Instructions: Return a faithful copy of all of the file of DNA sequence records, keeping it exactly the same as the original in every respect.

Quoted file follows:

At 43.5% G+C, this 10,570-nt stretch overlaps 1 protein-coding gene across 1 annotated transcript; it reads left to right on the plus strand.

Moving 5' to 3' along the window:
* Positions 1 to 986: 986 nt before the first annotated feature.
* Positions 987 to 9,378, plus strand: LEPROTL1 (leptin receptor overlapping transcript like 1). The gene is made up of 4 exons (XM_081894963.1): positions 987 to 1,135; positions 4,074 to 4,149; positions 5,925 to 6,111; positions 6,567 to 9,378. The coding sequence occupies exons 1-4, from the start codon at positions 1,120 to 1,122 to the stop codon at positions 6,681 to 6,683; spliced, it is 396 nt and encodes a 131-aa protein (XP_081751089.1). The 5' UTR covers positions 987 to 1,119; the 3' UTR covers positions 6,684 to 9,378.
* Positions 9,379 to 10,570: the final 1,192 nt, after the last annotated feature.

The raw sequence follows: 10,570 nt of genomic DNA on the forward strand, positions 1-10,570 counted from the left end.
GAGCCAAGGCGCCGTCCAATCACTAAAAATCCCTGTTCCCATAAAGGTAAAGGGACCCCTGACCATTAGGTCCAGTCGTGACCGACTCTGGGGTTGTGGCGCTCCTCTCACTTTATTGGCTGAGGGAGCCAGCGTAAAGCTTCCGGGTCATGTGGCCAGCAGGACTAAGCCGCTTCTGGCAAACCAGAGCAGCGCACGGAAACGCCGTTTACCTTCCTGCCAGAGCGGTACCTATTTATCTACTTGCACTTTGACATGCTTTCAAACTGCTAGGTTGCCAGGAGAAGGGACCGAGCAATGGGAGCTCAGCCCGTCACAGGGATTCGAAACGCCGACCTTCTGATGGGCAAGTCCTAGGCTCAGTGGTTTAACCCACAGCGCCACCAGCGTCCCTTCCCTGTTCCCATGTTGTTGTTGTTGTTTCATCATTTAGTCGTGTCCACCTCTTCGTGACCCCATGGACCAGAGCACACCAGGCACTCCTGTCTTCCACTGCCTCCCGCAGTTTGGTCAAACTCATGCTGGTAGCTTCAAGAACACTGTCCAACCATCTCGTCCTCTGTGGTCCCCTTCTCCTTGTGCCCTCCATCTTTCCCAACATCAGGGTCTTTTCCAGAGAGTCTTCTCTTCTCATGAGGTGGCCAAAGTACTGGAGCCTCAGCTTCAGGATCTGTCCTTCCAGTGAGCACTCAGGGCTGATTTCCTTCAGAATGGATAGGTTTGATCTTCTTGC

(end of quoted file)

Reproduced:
At 43.5% G+C, this 10,570-nt stretch overlaps 1 protein-coding gene across 1 annotated transcript; it reads left to right on the plus strand.

Moving 5' to 3' along the window:
* Positions 1 to 986: 986 nt before the first annotated feature.
* Positions 987 to 9,378, plus strand: LEPROTL1 (leptin receptor overlapping transcript like 1). The gene is made up of 4 exons (XM_081894963.1): positions 987 to 1,135; positions 4,074 to 4,149; positions 5,925 to 6,111; positions 6,567 to 9,378. The coding sequence occupies exons 1-4, from the start codon at positions 1,120 to 1,122 to the stop codon at positions 6,681 to 6,683; spliced, it is 396 nt and encodes a 131-aa protein (XP_081751089.1). The 5' UTR covers positions 987 to 1,119; the 3' UTR covers positions 6,684 to 9,378.
* Positions 9,379 to 10,570: the final 1,192 nt, after the last annotated feature.

The raw sequence follows: 10,570 nt of genomic DNA on the forward strand, positions 1-10,570 counted from the left end.
GAGCCAAGGCGCCGTCCAATCACTAAAAATCCCTGTTCCCATAAAGGTAAAGGGACCCCTGACCATTAGGTCCAGTCGTGACCGACTCTGGGGTTGTGGCGCTCCTCTCACTTTATTGGCTGAGGGAGCCAGCGTAAAGCTTCCGGGTCATGTGGCCAGCAGGACTAAGCCGCTTCTGGCAAACCAGAGCAGCGCACGGAAACGCCGTTTACCTTCCTGCCAGAGCGGTACCTATTTATCTACTTGCACTTTGACATGCTTTCAAACTGCTAGGTTGCCAGGAGAAGGGACCGAGCAATGGGAGCTCAGCCCGTCACAGGGATTCGAAACGCCGACCTTCTGATGGGCAAGTCCTAGGCTCAGTGGTTTAACCCACAGCGCCACCAGCGTCCCTTCCCTGTTCCCATGTTGTTGTTGTTGTTTCATCATTTAGTCGTGTCCACCTCTTCGTGACCCCATGGACCAGAGCACACCAGGCACTCCTGTCTTCCACTGCCTCCCGCAGTTTGGTCAAACTCATGCTGGTAGCTTCAAGAACACTGTCCAACCATCTCGTCCTCTGTGGTCCCCTTCTCCTTGTGCCCTCCATCTTTCCCAACATCAGGGTCTTTTCCAGAGAGTCTTCTCTTCTCATGAGGTGGCCAAAGTACTGGAGCCTCAGCTTCAGGATCTGTCCTTCCAGTGAGCACTCAGGGCTGATTTCCTTCAGAATGGATAGGTTTGATCTTCTTGC